Observations of Supergradient Winds in Hurricane Rita (2005)

Presentation Type: 
Michael Bell (University of Hawaii)
Shannon L. McElhinney (University of Hawaii at Manoa)

Tropical cyclone (TC) eyewall convection plays a critical role in intensity change. Recent theoretical studies have suggested that the radial location of eyewall convection relative to the radius of maximum wind (RMW) is critical to intensification efficiency, but our understanding of the physical forcing mechanisms that determine the location and strength of eyewall convection is still incomplete. Numerical models suggest that a supergradient jet in the boundary layer associated with strong convergence may play a crucial role in the formation of eyewalls, but the magnitude of the jet is sensitive to turbulence parameterizations.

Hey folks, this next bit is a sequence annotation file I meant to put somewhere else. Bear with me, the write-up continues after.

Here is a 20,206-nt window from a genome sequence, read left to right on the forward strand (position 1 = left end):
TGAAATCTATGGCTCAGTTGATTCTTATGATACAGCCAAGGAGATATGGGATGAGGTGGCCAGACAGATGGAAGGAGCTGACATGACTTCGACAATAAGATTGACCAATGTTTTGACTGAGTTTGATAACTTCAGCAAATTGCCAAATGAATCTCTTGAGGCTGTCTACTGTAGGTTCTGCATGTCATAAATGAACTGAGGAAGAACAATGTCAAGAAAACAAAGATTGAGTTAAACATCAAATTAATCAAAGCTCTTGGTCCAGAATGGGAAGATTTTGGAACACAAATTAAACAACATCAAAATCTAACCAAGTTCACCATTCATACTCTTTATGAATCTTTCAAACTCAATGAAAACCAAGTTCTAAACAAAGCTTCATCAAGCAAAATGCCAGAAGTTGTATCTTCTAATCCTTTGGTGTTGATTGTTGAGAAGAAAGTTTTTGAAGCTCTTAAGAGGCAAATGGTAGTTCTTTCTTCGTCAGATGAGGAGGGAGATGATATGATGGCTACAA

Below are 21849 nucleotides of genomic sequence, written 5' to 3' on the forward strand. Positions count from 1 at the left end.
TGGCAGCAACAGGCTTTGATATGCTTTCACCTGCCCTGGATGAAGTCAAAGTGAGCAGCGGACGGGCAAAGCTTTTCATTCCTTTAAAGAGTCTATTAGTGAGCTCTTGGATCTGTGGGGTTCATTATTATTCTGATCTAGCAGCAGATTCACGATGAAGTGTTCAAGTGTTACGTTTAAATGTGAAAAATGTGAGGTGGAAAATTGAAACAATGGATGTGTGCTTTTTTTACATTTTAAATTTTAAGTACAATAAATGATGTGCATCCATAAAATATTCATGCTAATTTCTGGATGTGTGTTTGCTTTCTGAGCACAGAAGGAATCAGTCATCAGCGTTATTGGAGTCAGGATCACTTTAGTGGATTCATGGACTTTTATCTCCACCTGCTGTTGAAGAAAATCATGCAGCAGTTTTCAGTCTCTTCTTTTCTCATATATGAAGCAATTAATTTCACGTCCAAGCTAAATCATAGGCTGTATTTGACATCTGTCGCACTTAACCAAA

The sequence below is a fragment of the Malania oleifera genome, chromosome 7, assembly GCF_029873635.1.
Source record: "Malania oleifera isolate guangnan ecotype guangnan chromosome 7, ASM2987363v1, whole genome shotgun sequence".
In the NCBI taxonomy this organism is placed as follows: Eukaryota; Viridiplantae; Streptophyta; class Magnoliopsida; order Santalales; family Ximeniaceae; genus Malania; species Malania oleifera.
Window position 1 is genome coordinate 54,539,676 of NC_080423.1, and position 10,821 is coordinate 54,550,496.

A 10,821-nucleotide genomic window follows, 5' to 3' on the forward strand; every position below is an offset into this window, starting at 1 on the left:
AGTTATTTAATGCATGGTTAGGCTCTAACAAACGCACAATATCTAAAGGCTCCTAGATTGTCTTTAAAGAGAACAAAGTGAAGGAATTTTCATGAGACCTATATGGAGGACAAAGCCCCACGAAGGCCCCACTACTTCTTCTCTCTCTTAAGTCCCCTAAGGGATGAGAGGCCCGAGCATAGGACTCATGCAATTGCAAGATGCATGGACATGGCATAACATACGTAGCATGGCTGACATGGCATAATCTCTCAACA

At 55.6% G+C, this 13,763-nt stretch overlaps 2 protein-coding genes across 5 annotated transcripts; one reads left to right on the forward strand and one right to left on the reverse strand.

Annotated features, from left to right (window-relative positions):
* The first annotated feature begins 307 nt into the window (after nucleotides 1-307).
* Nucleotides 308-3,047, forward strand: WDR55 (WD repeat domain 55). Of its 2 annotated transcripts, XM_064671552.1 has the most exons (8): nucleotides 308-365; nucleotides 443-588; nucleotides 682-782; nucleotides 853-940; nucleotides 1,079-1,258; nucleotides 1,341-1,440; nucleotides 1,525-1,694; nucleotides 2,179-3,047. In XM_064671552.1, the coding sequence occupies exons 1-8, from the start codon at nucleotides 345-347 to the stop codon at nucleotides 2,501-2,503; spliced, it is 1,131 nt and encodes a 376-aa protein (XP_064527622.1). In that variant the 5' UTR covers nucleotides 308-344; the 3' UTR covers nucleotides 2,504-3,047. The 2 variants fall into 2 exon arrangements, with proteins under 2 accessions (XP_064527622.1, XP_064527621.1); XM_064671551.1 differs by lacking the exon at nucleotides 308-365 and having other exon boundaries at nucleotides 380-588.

Kinematic and thermodynamic fields with adequate spatial resolution to resolve the observed magnitude of supergradient winds are difficult to obtain due to limitations in our observational capabilities. Airborne Doppler radar, dropsondes, flight level in situ sensors, and Stepped Frequency Microwave Radiometers (SFMR) can all make measurements in the boundary layer, but each of these has its own limitations. This study will present an analysis of supergradient winds in the primary and secondary eyewalls of Hurricane Rita (2005) using aircraft observations from the RAINEX/IFEX field campaign. A spline-based, 3-D variational analysis technique called SAMURAI is used to retrieve high-resolution low-level TC winds and pressure gradients from the field observations as close to the surface as possible. An error analysis using synthetic data from a WRF simulation will be presented along with the real observations.

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